But Khamenei was the first person to slow Iran’s vaccination drive by announcing the ban on US and UK vaccines. When the Supreme Leader issued this order, the Pfizer, Moderna and AstraZeneca vaccines were the only vaccines distributed by the UN’s COVAX program, which distributes vaccine doses around the world, and many countries received these vaccines in the early stages of the vaccine roll-out. But Iran was placed on a waiting list for Russian or Chinese vaccines. Restricting Iran’s vaccine supply to Russian and Chinese products, and later Indian vaccines, intensified the national shortage and ground imports to a near-halt. And until the Supreme Leader changed his position, the official policy of the Islamic Republic regarding vaccines, which was declared by the then Minister of Health, who obediently served the Supreme Leader, was “turning Iran into a vaccine production center in the region, by not importing vaccines.” Competition arose between Iranian organizations to produce vaccines domestically to benefit from the huge financial investment.
Blaming international sanctions on Iran for the lack of vaccine imports was not just a tactic of Hassan Rouhani’s government: it was also used by commanders of the Islamic Revolutionary Guard Corp and other government officials. So long as Iran’s policy was to focus on domestic design and production – instead of imports – sanctions were always used to justify Iran’s policies and the ban on US and UK imports.
The Tasnim News Agency, affiliated with the Revolutionary Guard, said in a detailed report entitled “How the US and Westerners kneel on the throat of the Iranian People: America prevents vaccination through sanctions”:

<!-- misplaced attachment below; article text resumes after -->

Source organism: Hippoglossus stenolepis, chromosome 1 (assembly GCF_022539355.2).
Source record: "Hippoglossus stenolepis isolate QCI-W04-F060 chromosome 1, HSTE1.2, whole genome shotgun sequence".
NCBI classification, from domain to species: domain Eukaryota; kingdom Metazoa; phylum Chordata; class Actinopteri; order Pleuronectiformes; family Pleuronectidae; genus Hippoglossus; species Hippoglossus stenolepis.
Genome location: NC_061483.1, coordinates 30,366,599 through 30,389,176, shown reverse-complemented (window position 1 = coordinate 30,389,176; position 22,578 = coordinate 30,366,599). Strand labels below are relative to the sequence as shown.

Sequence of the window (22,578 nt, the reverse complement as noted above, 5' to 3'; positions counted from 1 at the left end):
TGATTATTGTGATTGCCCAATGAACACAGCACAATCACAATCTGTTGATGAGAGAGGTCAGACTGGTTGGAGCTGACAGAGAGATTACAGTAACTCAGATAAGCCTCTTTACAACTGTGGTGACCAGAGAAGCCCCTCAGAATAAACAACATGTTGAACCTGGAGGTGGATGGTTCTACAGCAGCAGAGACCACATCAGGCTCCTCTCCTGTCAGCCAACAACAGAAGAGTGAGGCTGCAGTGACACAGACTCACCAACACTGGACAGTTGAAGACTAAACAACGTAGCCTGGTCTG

“Despite what they say, that the United States does not ban food and medicine [from entering Iran], it did not allow our country to import hens for about nine months. If US sanctions had continued, and we had not revived an Iranian chicken, domestic chicken production would have dropped to zero.” The report continued: “From the beginning of international efforts to provide a vaccine against the coronavirus, the government of the Islamic Republic of Iran provided the vaccine and, as usual, paid for it (even reportedly more than other countries), but again it was faced with a lack of commitment from international bodies.”
Hassan Salami, commander of the Revolutionary Guard, believed as late as August 22, 2021, that: “While we are exposed to this mysterious and complex global disease and suffer from its physiological and social consequences, we are also exposed to the most severe and intense global embargo. … we cannot use our money, which is blocked in the banks of other countries by the United States, to provide medicine, vaccines and pharmaceutical items.”
Future scholars of Iran’s state media and of the coronavirus pandemic in Iran may find it difficult to understand that such reports as the above were part of the Iranian government’s deliberate attempt to acquit Ali Khamenei for his decision to ban US and UK vaccine imports – a decision that brought misery on the Iranian people and afflicted countless families. But for today’s audience, familiar with the context, it is not difficult to understand the deceit of this message. Even casual consumers of contemporary Iranian media can recognize such disinformation. And all media consumers should ask themselves: Who is behind this message? Which media outlet published it? What is its purpose? And, most importantly, what information does the media hide from its audience and deliberately cover up?